Participants filled out the Youth Self-Report (YSR; Achenbach and Rescorla 2001), rating items from the Internalizing and Externalizing problems scales as 0 (not true), 1 (somewhat or sometimes true), or 2 (very true or often true). Each scale was represented by 32 items, and scale scores were the sum of these items. The YSR has shown good psychometric properties in many different languages. The Internalizing and Externalizing scales of the Dutch version have high internal consistency (0.91–0.95) and test-retest reliability, and stability coefficients are 0.59 (Internalizing) and 0.60 (Externalizing) for a 2-year interval and 0.45 (Internalizing) and 0.46 (Externalizing) for a 4-year interval (Verhulst and Van der Ende 2013). In the current sample, the internal consistency was 0.93 for the Internalizing problems scale and 0.92 for the Externalizing problems scale. The Internalizng and Externalizing scales distinguish well between referred and non-referred youth (Verhulst and Van der Ende 2013). Achenbach and Rescorla (2001) showed that the Internalizing problems scale correlated with depressive disorders (r = 0.45–0.59), and that the Externalizing problems scale correlated with conduct disorder (r = 0.30–0.62).
Most participants completed the questionnaires through a secure web page that does not allow missing values. Only those few participants, who did not have access to internet (usually patients in high secure treatment units), filled out pen-and-paper questionnaires. Therefore, missing data occurred only occasionally, and were replaced by the mean of the other items belonging to the same scale (so that the missing data would not influence the scale scores).
We followed four steps to clarify the relationships between the constructs of schema theory and adolescent’s internalizing versus externalizing behavior problems. In Step 1, we conducted mediation analyses to replicate the findings of Rijkeboer and Lobbestael (2012) in our adolescent sample. In Step 2, we investigated the same relationships between EMS and schema modes, but this time we used moderation models rather than mediation models for the role of coping. If there was evidence for both models, we proceeded with Step 3 and tested an integrated model of moderated mediation (Hayes 2013), implicating that schema coping can act as a mediator and a moderator at the same time. In Step 4, we used only higher-order variables of EMS and schema modes, and added internalizing versus externalizing behavior problems to the models (See Fig. 1). Based on the results of Step 1–3, we decided whether to treat surrendering coping as a mediator, as a moderator, or both.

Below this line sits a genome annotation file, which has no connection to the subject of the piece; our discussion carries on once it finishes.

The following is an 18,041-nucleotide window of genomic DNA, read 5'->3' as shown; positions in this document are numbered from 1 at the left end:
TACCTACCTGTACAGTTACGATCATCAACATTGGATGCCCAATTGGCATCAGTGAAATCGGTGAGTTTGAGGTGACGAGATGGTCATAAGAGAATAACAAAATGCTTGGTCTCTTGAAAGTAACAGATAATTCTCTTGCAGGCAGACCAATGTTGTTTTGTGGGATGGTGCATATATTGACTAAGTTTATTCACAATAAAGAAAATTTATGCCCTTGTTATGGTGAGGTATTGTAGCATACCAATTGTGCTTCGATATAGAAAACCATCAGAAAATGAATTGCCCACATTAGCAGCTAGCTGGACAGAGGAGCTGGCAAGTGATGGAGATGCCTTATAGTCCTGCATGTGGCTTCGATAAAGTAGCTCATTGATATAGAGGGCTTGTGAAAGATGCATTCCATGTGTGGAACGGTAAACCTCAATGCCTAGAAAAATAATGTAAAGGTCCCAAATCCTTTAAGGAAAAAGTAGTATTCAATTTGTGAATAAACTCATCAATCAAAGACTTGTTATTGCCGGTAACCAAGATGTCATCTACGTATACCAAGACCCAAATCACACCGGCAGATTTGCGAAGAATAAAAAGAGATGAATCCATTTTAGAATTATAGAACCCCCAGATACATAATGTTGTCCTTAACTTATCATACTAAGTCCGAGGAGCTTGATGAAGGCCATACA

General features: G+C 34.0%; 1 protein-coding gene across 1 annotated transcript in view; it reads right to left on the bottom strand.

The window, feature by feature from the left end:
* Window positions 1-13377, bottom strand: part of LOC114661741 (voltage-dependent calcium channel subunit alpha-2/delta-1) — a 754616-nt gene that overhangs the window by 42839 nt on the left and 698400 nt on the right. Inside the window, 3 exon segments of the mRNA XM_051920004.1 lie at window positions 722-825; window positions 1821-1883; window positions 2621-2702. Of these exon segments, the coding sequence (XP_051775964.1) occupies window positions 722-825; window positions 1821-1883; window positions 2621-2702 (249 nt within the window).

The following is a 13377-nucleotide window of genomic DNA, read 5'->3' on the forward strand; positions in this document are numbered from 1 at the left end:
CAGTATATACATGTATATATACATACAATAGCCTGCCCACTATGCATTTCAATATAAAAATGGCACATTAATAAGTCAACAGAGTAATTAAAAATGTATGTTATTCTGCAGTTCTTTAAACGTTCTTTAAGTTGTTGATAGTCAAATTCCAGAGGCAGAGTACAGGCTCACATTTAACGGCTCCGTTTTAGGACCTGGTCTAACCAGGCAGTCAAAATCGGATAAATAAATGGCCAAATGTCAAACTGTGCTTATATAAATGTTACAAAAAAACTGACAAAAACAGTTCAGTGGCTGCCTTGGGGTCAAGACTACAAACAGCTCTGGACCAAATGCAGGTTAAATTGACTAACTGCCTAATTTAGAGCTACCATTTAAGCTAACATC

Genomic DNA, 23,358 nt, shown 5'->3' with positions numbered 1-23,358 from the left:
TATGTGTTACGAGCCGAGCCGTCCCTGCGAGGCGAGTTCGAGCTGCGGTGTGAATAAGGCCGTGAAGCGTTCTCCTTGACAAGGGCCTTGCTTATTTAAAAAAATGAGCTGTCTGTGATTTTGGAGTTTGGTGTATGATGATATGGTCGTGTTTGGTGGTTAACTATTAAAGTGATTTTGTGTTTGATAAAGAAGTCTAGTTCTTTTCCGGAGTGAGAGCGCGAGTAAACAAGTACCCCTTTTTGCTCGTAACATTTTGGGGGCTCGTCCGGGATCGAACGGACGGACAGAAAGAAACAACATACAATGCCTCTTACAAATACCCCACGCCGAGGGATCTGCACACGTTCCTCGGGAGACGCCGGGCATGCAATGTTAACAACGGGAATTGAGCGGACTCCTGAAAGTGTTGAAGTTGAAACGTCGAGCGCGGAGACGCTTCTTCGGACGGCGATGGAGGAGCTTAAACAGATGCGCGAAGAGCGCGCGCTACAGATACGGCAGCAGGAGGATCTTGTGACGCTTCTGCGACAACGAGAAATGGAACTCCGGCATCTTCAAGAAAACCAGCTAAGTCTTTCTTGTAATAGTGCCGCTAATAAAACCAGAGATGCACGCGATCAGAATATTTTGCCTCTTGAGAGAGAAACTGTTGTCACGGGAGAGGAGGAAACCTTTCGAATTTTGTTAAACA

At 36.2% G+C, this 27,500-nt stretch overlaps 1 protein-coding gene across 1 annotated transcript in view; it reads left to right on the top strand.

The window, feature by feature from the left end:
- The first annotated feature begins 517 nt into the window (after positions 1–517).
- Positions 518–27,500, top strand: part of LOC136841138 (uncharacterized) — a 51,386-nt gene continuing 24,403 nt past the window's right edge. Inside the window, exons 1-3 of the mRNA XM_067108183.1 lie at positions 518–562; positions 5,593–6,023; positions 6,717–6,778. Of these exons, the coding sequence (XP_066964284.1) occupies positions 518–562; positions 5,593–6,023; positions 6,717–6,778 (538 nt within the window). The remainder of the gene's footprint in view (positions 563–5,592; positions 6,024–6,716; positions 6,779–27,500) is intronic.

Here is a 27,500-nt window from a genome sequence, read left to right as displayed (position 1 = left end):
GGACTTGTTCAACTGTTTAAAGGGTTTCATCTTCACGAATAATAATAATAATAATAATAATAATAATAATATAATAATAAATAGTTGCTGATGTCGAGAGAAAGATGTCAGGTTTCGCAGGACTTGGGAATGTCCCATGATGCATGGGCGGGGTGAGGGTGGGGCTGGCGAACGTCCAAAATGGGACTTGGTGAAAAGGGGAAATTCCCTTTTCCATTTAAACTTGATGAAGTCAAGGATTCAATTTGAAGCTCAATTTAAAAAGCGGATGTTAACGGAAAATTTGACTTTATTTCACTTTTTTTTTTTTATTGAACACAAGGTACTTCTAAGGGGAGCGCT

We hypothesized that the relationships between EMS, schema coping, and schema modes would be the same for adolescents from the clinical and non-referred samples. We tested this by adding group as a moderator to the analyses described in Step 1 and 2. In Step 1, we tested statistical significance of indexes of moderated mediation (which, for dichotomous moderators, test group differences in indirect effects; Hayes 2013). In Step 2, we tested statistical significance of 3-way interaction effects (which test group differences in the interaction between EMS and coping). If these indexes of moderated mediation and interaction effects were not statistically significant, we conducted the analyses of Step 1 to 4 on the combined sample of clinical and non-referred adolescents to benefit from the large sample size.
We tested all models in the four steps using the PROCESS macro (Hayes 2013) for SPSS (version 22), which is based on OLS regression analysis. The moderation analyses (not mediation analyses because of the bootstrapping technique) assume normal distribution of estimation errors of the dependent variables. Because the variables in our study (as in many other psychological studies) are not normally distributed, the estimation errors probably are also not normally distributed. Fortunately, violations of this assumption have been shown to have little effect on linear regression analysis (e.g. Edgell and Noon 1984; Havlicek and Peterson 1977). Other assumptions for OLS regression analyses, such as linearity, homoscedasticity, and independent errors were generally met. For all analyses, we reported model coefficients and direct, indirect, and interaction effects in unstandardized form in order to facilitate comparison with future studies using the same instruments. As a measure of the effect size of the mediated effect, we reported the kappa-squared index (κ 2 ; Preacher and Kelley 2011) of the indirect effects. This κ 2 is not interpreted relative to zero, but relative to how large the indirect effect could possibly be given the variances and correlations between the variables observed. For the interaction effects, we reported changes in the proportion of explained variance (∆R 2 ) as a measure of the effect size of the moderated effect. For the complex moderated mediation models, no effect sizes are available yet (Hayes 2013). For multiple mediation models, we used the completely standardized indirect effect (CSE) as a measure of the effect size, because the kappa-squared (κ2) is not available for these models.